UPDATE:  Jon Eisenberg, the lawyer who successfully represented the plaintiffs in the Al Haramain decision, where the court found the Bush NSA domestic spying program to be illegal, compares the conduct of the Bush DOJ and the Obama DOJ in trying to shield this lawbreaking from accountability.  Eisenberg's assessment tracks what the Electronic Frontier Foundation, which litigates numerous cases on behalf of those illegally spied upon by the Government, previously said about the same issue.  I don't necessarily adopt that perspective -- with a couple exceptions, I'd say "equal" is more accurate than "worse" -- but it's telling that those most closely involved in these matters see things the way they do.

 

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UPDATE II:  During the Bush years, there were a couple mid-level resignations in protest over the core unfairness of the military commissions system --  notably from members of the U.S. military who apparently took concepts of "honor" seriously.  Col. Morris Davis, once the chief prosecutor for (and an ardent defender of) Bush's military commissions, resigned in protest over pressure he said was being exerted to produce convictions (h/t RussellM), while Lt. Col. Darrel Vandeveld, originally assigned to prosecute teenager and Guantanamo detainee Mohamed Jawad for war crimes, resigned once he became convinced of his innocence and became his chief defender.  Also, Alberto Mora resigned as General Counsel of the Department of Navy in protest over the torture regime.  So it's an over-statement to say that this never happens now, but it's exceedingly rare and there's certainly nothing comparable to a high-level political official like terHorst doing so.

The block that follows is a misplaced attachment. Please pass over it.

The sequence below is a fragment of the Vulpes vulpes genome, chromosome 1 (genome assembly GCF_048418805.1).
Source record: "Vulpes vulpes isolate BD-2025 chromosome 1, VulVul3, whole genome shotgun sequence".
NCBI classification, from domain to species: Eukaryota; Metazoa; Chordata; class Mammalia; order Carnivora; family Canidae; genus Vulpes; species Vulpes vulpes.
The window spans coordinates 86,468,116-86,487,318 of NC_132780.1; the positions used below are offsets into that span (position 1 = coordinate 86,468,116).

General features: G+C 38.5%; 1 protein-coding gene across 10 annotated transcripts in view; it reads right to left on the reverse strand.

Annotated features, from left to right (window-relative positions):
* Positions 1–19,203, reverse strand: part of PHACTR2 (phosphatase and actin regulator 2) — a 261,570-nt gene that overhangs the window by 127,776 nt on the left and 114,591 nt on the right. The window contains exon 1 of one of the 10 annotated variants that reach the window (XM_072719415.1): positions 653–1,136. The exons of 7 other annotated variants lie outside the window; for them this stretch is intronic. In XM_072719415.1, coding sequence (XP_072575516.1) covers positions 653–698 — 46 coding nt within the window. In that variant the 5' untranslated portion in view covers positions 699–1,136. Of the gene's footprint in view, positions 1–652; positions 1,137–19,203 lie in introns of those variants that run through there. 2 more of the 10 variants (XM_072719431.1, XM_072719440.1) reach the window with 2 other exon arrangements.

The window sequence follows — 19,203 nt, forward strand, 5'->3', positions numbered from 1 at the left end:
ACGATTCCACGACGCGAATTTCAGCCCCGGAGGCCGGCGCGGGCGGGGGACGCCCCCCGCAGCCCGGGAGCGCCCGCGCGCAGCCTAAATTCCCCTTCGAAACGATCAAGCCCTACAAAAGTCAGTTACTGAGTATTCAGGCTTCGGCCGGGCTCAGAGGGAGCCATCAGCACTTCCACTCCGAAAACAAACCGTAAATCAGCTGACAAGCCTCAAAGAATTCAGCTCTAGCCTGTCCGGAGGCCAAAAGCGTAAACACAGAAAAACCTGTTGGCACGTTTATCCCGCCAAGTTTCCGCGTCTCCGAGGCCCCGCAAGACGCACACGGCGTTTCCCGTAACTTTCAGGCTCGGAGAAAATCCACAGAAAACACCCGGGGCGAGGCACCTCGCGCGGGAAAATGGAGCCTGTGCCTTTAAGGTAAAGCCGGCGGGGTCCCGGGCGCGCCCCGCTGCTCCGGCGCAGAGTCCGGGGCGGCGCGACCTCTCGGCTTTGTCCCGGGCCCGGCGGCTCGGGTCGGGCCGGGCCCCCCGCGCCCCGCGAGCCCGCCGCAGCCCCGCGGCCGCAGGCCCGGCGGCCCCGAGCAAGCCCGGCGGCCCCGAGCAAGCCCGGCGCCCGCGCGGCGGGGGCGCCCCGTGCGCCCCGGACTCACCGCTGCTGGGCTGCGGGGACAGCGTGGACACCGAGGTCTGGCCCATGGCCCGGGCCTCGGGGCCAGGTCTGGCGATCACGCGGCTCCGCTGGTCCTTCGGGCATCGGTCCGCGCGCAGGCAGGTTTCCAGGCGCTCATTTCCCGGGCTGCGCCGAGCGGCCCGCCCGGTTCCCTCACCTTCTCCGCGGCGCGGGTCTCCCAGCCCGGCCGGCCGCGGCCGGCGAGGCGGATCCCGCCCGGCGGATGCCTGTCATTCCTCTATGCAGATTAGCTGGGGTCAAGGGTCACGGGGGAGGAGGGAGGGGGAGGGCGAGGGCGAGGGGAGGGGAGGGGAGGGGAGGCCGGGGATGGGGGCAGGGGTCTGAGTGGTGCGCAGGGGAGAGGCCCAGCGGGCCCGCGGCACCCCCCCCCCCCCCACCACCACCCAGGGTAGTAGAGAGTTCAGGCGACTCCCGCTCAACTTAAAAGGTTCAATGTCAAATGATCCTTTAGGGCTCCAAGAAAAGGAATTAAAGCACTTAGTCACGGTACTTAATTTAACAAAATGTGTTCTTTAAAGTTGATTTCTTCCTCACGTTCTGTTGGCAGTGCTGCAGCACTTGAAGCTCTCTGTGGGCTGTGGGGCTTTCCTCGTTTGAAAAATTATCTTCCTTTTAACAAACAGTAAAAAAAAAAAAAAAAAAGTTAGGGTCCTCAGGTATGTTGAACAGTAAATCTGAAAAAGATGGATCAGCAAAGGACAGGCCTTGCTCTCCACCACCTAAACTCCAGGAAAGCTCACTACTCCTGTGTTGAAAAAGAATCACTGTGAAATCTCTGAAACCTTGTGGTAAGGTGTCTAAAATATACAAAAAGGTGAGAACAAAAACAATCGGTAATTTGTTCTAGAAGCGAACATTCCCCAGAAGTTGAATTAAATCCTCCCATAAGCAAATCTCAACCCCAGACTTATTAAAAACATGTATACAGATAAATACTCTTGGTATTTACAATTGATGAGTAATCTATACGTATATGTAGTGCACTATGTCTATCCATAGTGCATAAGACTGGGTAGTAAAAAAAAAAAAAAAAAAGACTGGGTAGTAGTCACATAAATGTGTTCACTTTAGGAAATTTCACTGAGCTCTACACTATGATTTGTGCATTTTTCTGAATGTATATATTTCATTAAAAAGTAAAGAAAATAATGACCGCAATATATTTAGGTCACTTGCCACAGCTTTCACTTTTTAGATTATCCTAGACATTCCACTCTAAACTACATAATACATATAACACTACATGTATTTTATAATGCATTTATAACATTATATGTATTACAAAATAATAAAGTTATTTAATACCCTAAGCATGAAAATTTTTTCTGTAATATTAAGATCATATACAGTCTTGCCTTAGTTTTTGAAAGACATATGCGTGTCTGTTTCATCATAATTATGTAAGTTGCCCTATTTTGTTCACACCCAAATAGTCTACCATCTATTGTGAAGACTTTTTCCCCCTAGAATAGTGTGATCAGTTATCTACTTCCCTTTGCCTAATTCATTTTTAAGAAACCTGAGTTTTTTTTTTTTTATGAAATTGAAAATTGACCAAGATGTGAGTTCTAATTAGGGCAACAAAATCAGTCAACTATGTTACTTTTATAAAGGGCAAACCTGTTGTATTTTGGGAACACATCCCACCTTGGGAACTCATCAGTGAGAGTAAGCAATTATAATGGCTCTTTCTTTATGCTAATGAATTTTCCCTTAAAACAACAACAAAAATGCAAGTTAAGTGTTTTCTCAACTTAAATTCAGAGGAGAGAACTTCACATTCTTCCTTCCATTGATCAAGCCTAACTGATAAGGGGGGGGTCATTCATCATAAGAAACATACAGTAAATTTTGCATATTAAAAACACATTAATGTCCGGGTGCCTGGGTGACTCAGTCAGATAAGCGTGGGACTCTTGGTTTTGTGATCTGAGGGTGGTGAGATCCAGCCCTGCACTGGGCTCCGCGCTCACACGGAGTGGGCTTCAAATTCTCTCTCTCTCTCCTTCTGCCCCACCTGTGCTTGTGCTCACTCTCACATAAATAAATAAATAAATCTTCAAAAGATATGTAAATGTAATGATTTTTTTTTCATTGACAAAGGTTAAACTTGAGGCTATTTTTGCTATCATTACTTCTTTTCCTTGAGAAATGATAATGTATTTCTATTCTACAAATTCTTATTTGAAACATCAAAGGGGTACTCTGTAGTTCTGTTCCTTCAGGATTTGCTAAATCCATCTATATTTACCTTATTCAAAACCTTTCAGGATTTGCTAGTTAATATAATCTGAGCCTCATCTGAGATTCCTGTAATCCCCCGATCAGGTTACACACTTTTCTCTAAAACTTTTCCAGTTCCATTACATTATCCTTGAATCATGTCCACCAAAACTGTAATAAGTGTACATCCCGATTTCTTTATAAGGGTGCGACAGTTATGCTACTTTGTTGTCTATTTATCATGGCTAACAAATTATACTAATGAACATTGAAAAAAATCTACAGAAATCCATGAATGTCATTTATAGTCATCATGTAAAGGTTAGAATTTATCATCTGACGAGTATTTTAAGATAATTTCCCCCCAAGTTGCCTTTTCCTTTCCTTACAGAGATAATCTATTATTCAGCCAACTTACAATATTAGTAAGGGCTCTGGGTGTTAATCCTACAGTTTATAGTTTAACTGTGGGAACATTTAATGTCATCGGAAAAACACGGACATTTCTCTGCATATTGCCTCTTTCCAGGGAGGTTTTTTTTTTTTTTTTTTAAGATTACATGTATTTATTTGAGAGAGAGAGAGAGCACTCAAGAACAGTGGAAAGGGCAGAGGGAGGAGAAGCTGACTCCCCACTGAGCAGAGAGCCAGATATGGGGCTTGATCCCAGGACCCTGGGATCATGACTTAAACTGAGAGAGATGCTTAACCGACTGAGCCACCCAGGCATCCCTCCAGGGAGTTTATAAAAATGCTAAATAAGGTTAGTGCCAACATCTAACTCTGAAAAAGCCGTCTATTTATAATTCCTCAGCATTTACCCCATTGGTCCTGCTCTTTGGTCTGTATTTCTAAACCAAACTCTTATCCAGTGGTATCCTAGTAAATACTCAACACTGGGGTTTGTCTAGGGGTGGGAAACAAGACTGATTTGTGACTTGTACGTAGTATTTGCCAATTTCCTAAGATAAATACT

UPDATE III:  Another example similar to the ones in the prior update is the recent resignation of former Marine Capt. Matthew Hoh in protest over the futility of the war in Afghanistan (h/t Publican).  It is interesting that such conscience resignations occur among mid-level current and former military members, but not among the political class.


Glenn Greenwald

Follow Glenn Greenwald on Twitter: @ggreenwald.